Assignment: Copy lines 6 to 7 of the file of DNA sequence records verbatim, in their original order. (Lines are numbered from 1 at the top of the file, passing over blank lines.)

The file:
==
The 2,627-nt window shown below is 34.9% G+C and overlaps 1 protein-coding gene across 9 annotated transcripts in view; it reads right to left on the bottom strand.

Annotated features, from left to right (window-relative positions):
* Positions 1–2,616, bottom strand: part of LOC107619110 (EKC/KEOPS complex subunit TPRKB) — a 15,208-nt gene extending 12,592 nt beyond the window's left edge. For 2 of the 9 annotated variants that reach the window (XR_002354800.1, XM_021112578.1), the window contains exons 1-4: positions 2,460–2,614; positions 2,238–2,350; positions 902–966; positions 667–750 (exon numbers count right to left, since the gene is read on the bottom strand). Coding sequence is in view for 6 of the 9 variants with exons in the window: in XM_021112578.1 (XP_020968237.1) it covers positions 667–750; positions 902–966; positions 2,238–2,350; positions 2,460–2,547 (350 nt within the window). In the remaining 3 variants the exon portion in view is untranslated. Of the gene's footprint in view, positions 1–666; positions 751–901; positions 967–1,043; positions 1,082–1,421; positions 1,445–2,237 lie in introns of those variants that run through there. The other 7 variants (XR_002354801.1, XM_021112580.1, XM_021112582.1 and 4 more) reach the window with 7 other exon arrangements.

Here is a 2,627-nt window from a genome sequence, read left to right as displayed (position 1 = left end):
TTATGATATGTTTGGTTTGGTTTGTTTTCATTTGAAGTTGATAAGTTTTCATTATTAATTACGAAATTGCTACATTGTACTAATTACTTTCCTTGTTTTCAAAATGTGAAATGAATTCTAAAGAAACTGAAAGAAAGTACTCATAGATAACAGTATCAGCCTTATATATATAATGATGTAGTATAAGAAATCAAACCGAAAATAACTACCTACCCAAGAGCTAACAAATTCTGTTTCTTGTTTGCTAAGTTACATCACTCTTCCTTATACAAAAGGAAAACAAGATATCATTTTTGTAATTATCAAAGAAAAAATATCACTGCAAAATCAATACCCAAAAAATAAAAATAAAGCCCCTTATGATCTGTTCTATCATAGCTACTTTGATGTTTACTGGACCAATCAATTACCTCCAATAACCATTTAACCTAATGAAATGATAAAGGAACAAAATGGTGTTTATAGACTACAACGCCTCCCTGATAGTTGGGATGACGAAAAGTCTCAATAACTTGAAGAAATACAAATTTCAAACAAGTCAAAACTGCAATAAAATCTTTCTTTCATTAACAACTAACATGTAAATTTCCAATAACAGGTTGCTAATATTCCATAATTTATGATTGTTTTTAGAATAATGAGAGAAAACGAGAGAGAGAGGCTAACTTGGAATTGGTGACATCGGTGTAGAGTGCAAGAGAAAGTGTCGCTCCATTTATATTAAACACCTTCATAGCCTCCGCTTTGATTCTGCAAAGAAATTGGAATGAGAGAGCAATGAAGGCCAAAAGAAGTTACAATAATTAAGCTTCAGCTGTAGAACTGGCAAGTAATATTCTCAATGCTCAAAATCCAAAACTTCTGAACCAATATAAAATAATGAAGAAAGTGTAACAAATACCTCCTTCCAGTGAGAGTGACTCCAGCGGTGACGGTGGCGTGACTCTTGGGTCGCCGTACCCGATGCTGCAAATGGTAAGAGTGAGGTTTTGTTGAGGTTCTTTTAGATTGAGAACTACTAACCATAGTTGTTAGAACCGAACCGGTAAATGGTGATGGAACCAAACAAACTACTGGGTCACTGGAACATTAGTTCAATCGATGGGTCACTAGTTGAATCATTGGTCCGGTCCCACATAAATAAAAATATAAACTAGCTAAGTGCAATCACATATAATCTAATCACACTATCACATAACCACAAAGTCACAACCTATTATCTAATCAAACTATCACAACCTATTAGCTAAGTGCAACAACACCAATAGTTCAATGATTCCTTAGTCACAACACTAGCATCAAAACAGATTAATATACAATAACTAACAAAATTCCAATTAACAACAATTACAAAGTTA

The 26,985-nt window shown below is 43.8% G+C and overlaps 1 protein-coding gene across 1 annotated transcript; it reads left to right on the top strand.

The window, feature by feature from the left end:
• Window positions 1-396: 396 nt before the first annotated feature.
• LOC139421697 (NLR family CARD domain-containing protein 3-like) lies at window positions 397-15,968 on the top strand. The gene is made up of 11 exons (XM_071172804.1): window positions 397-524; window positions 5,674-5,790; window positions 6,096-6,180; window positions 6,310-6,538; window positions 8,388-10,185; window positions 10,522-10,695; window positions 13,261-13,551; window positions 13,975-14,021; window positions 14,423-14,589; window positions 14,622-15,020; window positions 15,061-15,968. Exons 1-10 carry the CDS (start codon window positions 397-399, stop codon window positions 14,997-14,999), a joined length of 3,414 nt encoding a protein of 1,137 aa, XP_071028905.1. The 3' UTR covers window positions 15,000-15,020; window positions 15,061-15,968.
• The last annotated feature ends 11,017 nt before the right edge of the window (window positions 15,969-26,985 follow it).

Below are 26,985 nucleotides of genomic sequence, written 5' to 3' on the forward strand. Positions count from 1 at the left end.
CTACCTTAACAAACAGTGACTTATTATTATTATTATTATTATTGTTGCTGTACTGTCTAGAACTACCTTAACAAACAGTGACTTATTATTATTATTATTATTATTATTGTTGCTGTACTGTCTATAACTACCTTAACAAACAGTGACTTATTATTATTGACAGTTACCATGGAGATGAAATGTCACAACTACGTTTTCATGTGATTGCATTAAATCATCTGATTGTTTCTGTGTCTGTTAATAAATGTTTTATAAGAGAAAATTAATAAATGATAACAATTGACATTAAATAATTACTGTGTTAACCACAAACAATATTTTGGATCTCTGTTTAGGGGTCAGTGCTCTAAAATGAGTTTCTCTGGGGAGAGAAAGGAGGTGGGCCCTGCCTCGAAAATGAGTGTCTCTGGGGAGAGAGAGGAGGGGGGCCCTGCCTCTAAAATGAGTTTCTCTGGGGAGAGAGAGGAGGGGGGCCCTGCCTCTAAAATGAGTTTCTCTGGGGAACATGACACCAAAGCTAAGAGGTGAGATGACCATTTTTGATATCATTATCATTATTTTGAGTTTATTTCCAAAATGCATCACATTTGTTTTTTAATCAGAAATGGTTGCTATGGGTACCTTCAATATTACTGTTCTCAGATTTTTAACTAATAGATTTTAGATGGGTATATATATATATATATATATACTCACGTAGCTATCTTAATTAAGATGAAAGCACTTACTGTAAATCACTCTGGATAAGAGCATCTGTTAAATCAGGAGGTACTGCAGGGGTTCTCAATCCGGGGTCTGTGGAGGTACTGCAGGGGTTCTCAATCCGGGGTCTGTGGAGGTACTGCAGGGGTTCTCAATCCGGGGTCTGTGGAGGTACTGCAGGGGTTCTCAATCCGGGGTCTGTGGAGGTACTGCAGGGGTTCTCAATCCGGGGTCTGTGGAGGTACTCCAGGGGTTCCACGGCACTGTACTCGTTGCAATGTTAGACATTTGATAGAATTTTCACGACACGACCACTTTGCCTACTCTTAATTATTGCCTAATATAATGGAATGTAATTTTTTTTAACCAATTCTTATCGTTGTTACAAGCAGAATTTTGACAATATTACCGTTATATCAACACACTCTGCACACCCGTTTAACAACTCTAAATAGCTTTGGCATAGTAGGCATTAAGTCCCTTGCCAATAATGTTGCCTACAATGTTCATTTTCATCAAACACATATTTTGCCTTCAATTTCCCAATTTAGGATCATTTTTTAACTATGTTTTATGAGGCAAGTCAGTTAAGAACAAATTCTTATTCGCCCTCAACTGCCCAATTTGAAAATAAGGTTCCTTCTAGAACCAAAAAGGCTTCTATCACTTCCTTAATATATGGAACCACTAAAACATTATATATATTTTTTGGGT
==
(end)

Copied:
The 26,985-nt window shown below is 43.8% G+C and overlaps 1 protein-coding gene across 1 annotated transcript; it reads left to right on the top strand.

The window, feature by feature from the left end: